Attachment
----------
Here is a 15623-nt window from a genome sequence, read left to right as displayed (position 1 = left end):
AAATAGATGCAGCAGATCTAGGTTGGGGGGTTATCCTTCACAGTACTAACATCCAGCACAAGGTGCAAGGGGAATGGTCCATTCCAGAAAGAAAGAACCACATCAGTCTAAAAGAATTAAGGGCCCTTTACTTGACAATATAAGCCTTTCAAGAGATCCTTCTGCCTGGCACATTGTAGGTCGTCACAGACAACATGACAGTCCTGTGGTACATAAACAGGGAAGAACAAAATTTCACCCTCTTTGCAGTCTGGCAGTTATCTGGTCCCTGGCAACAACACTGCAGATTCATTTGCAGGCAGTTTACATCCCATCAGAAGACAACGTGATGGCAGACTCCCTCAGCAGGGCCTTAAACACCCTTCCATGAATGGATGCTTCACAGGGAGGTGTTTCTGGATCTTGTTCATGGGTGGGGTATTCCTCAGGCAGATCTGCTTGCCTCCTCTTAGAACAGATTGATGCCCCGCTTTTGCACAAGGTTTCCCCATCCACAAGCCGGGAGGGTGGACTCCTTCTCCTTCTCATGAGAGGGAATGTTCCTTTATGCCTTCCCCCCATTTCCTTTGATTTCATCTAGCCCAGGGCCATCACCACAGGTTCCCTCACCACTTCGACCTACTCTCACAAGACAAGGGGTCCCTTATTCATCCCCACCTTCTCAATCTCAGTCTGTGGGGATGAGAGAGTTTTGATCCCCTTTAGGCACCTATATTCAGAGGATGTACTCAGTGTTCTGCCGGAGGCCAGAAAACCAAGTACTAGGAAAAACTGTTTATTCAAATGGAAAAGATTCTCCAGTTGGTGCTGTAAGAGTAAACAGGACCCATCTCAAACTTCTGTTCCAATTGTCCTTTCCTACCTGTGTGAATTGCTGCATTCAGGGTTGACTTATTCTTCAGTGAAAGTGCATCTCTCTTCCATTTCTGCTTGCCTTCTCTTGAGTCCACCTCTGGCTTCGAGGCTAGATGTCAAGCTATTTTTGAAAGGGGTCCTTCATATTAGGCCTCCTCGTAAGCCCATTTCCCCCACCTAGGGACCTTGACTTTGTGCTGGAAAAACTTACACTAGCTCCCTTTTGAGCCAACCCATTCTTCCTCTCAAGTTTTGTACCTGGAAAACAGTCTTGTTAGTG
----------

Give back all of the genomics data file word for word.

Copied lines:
Here is a 15623-nt window from a genome sequence, read left to right as displayed (position 1 = left end):
AAATAGATGCAGCAGATCTAGGTTGGGGGGTTATCCTTCACAGTACTAACATCCAGCACAAGGTGCAAGGGGAATGGTCCATTCCAGAAAGAAAGAACCACATCAGTCTAAAAGAATTAAGGGCCCTTTACTTGACAATATAAGCCTTTCAAGAGATCCTTCTGCCTGGCACATTGTAGGTCGTCACAGACAACATGACAGTCCTGTGGTACATAAACAGGGAAGAACAAAATTTCACCCTCTTTGCAGTCTGGCAGTTATCTGGTCCCTGGCAACAACACTGCAGATTCATTTGCAGGCAGTTTACATCCCATCAGAAGACAACGTGATGGCAGACTCCCTCAGCAGGGCCTTAAACACCCTTCCATGAATGGATGCTTCACAGGGAGGTGTTTCTGGATCTTGTTCATGGGTGGGGTATTCCTCAGGCAGATCTGCTTGCCTCCTCTTAGAACAGATTGATGCCCCGCTTTTGCACAAGGTTTCCCCATCCACAAGCCGGGAGGGTGGACTCCTTCTCCTTCTCATGAGAGGGAATGTTCCTTTATGCCTTCCCCCCATTTCCTTTGATTTCATCTAGCCCAGGGCCATCACCACAGGTTCCCTCACCACTTCGACCTACTCTCACAAGACAAGGGGTCCCTTATTCATCCCCACCTTCTCAATCTCAGTCTGTGGGGATGAGAGAGTTTTGATCCCCTTTAGGCACCTATATTCAGAGGATGTACTCAGTGTTCTGCCGGAGGCCAGAAAACCAAGTACTAGGAAAAACTGTTTATTCAAATGGAAAAGATTCTCCAGTTGGTGCTGTAAGAGTAAACAGGACCCATCTCAAACTTCTGTTCCAATTGTCCTTTCCTACCTGTGTGAATTGCTGCATTCAGGGTTGACTTATTCTTCAGTGAAAGTGCATCTCTCTTCCATTTCTGCTTGCCTTCTCTTGAGTCCACCTCTGGCTTCGAGGCTAGATGTCAAGCTATTTTTGAAAGGGGTCCTTCATATTAGGCCTCCTCGTAAGCCCATTTCCCCCACCTAGGGACCTTGACTTTGTGCTGGAAAAACTTACACTAGCTCCCTTTTGAGCCAACCCATTCTTCCTCTCAAGTTTTGTACCTGGAAAACAGTCTTGTTAGTG